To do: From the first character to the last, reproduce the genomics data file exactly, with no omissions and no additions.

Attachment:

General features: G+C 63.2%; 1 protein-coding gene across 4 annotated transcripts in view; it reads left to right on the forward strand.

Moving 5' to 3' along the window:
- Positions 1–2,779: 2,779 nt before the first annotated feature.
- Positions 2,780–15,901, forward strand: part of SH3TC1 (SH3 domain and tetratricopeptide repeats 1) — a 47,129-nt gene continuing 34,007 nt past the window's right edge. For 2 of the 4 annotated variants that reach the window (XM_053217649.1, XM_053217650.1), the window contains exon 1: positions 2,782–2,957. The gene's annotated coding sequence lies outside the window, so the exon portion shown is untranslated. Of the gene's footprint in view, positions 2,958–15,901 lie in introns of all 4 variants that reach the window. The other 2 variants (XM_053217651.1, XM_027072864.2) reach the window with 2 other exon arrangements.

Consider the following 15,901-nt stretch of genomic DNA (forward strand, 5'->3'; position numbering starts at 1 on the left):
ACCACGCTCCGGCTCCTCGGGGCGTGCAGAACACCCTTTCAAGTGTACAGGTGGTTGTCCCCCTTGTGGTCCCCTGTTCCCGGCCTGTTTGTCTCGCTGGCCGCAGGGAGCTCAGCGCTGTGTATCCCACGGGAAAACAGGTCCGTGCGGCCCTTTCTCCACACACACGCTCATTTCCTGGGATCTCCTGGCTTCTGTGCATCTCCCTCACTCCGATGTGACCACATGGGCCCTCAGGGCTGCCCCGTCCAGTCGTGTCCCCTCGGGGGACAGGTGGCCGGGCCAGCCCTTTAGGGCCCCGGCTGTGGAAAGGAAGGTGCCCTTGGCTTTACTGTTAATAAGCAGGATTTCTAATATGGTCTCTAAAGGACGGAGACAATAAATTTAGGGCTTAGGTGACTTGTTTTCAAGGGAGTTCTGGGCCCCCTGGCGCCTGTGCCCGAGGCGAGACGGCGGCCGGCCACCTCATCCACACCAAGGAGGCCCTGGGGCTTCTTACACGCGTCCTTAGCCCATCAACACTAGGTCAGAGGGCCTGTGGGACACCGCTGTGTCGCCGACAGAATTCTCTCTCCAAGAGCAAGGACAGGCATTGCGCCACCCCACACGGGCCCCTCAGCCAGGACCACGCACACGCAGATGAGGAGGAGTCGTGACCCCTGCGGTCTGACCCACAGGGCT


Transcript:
General features: G+C 63.2%; 1 protein-coding gene across 4 annotated transcripts in view; it reads left to right on the forward strand.

Moving 5' to 3' along the window:
- Positions 1–2,779: 2,779 nt before the first annotated feature.
- Positions 2,780–15,901, forward strand: part of SH3TC1 (SH3 domain and tetratricopeptide repeats 1) — a 47,129-nt gene continuing 34,007 nt past the window's right edge. For 2 of the 4 annotated variants that reach the window (XM_053217649.1, XM_053217650.1), the window contains exon 1: positions 2,782–2,957. The gene's annotated coding sequence lies outside the window, so the exon portion shown is untranslated. Of the gene's footprint in view, positions 2,958–15,901 lie in introns of all 4 variants that reach the window. The other 2 variants (XM_053217651.1, XM_027072864.2) reach the window with 2 other exon arrangements.

Consider the following 15,901-nt stretch of genomic DNA (forward strand, 5'->3'; position numbering starts at 1 on the left):
ACCACGCTCCGGCTCCTCGGGGCGTGCAGAACACCCTTTCAAGTGTACAGGTGGTTGTCCCCCTTGTGGTCCCCTGTTCCCGGCCTGTTTGTCTCGCTGGCCGCAGGGAGCTCAGCGCTGTGTATCCCACGGGAAAACAGGTCCGTGCGGCCCTTTCTCCACACACACGCTCATTTCCTGGGATCTCCTGGCTTCTGTGCATCTCCCTCACTCCGATGTGACCACATGGGCCCTCAGGGCTGCCCCGTCCAGTCGTGTCCCCTCGGGGGACAGGTGGCCGGGCCAGCCCTTTAGGGCCCCGGCTGTGGAAAGGAAGGTGCCCTTGGCTTTACTGTTAATAAGCAGGATTTCTAATATGGTCTCTAAAGGACGGAGACAATAAATTTAGGGCTTAGGTGACTTGTTTTCAAGGGAGTTCTGGGCCCCCTGGCGCCTGTGCCCGAGGCGAGACGGCGGCCGGCCACCTCATCCACACCAAGGAGGCCCTGGGGCTTCTTACACGCGTCCTTAGCCCATCAACACTAGGTCAGAGGGCCTGTGGGACACCGCTGTGTCGCCGACAGAATTCTCTCTCCAAGAGCAAGGACAGGCATTGCGCCACCCCACACGGGCCCCTCAGCCAGGACCACGCACACGCAGATGAGGAGGAGTCGTGACCCCTGCGGTCTGACCCACAGGGCT